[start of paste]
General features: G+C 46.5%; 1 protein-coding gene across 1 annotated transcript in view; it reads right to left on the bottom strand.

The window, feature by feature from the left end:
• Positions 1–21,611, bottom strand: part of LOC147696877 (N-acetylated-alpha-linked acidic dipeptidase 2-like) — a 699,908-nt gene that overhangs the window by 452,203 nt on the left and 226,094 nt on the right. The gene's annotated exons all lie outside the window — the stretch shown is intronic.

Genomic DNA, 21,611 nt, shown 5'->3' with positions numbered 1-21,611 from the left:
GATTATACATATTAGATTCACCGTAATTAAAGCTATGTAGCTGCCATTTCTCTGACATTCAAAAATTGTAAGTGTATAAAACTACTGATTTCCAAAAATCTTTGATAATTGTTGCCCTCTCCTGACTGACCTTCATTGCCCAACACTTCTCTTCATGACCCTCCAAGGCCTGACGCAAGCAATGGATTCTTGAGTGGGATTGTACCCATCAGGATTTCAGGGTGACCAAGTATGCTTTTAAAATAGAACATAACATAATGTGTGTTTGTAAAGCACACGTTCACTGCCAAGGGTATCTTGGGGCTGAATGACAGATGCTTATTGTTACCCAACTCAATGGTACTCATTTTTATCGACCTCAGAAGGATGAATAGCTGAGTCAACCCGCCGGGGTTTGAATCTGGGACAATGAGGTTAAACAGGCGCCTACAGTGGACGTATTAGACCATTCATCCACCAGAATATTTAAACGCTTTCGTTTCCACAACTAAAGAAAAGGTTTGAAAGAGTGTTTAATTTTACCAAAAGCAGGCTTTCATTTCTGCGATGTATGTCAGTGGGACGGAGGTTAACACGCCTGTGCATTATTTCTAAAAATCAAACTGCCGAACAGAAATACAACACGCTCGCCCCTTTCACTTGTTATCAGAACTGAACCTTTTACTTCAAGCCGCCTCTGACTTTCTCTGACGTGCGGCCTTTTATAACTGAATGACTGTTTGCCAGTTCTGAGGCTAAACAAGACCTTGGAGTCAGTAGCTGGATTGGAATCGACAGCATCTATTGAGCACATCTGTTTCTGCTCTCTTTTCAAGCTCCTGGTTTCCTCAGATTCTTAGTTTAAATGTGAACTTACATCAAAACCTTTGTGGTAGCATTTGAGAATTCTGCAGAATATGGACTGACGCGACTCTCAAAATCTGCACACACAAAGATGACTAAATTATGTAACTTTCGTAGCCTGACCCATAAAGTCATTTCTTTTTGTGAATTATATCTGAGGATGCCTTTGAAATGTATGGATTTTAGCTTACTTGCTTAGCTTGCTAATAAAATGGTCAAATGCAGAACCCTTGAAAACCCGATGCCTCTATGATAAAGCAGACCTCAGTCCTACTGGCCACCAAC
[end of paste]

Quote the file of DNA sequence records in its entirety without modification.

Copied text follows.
General features: G+C 46.5%; 1 protein-coding gene across 1 annotated transcript in view; it reads right to left on the bottom strand.

The window, feature by feature from the left end:
• Positions 1–21,611, bottom strand: part of LOC147696877 (N-acetylated-alpha-linked acidic dipeptidase 2-like) — a 699,908-nt gene that overhangs the window by 452,203 nt on the left and 226,094 nt on the right. The gene's annotated exons all lie outside the window — the stretch shown is intronic.

Genomic DNA, 21,611 nt, shown 5'->3' with positions numbered 1-21,611 from the left:
GATTATACATATTAGATTCACCGTAATTAAAGCTATGTAGCTGCCATTTCTCTGACATTCAAAAATTGTAAGTGTATAAAACTACTGATTTCCAAAAATCTTTGATAATTGTTGCCCTCTCCTGACTGACCTTCATTGCCCAACACTTCTCTTCATGACCCTCCAAGGCCTGACGCAAGCAATGGATTCTTGAGTGGGATTGTACCCATCAGGATTTCAGGGTGACCAAGTATGCTTTTAAAATAGAACATAACATAATGTGTGTTTGTAAAGCACACGTTCACTGCCAAGGGTATCTTGGGGCTGAATGACAGATGCTTATTGTTACCCAACTCAATGGTACTCATTTTTATCGACCTCAGAAGGATGAATAGCTGAGTCAACCCGCCGGGGTTTGAATCTGGGACAATGAGGTTAAACAGGCGCCTACAGTGGACGTATTAGACCATTCATCCACCAGAATATTTAAACGCTTTCGTTTCCACAACTAAAGAAAAGGTTTGAAAGAGTGTTTAATTTTACCAAAAGCAGGCTTTCATTTCTGCGATGTATGTCAGTGGGACGGAGGTTAACACGCCTGTGCATTATTTCTAAAAATCAAACTGCCGAACAGAAATACAACACGCTCGCCCCTTTCACTTGTTATCAGAACTGAACCTTTTACTTCAAGCCGCCTCTGACTTTCTCTGACGTGCGGCCTTTTATAACTGAATGACTGTTTGCCAGTTCTGAGGCTAAACAAGACCTTGGAGTCAGTAGCTGGATTGGAATCGACAGCATCTATTGAGCACATCTGTTTCTGCTCTCTTTTCAAGCTCCTGGTTTCCTCAGATTCTTAGTTTAAATGTGAACTTACATCAAAACCTTTGTGGTAGCATTTGAGAATTCTGCAGAATATGGACTGACGCGACTCTCAAAATCTGCACACACAAAGATGACTAAATTATGTAACTTTCGTAGCCTGACCCATAAAGTCATTTCTTTTTGTGAATTATATCTGAGGATGCCTTTGAAATGTATGGATTTTAGCTTACTTGCTTAGCTTGCTAATAAAATGGTCAAATGCAGAACCCTTGAAAACCCGATGCCTCTATGATAAAGCAGACCTCAGTCCTACTGGCCACCAAC